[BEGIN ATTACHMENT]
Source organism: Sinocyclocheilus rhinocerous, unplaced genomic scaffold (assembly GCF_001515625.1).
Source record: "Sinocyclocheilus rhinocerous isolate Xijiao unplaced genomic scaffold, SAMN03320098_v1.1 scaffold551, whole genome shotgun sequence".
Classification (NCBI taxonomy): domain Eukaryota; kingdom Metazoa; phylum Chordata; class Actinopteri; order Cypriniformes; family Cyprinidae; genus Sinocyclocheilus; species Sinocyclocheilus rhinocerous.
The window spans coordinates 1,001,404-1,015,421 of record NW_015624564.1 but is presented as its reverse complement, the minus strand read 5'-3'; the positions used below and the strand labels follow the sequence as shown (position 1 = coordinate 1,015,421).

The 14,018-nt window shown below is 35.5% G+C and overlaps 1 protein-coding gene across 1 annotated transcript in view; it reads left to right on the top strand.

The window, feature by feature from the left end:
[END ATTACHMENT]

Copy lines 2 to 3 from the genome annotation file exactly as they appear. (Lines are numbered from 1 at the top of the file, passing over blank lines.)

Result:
Source record: "Sinocyclocheilus rhinocerous isolate Xijiao unplaced genomic scaffold, SAMN03320098_v1.1 scaffold551, whole genome shotgun sequence".
Classification (NCBI taxonomy): domain Eukaryota; kingdom Metazoa; phylum Chordata; class Actinopteri; order Cypriniformes; family Cyprinidae; genus Sinocyclocheilus; species Sinocyclocheilus rhinocerous.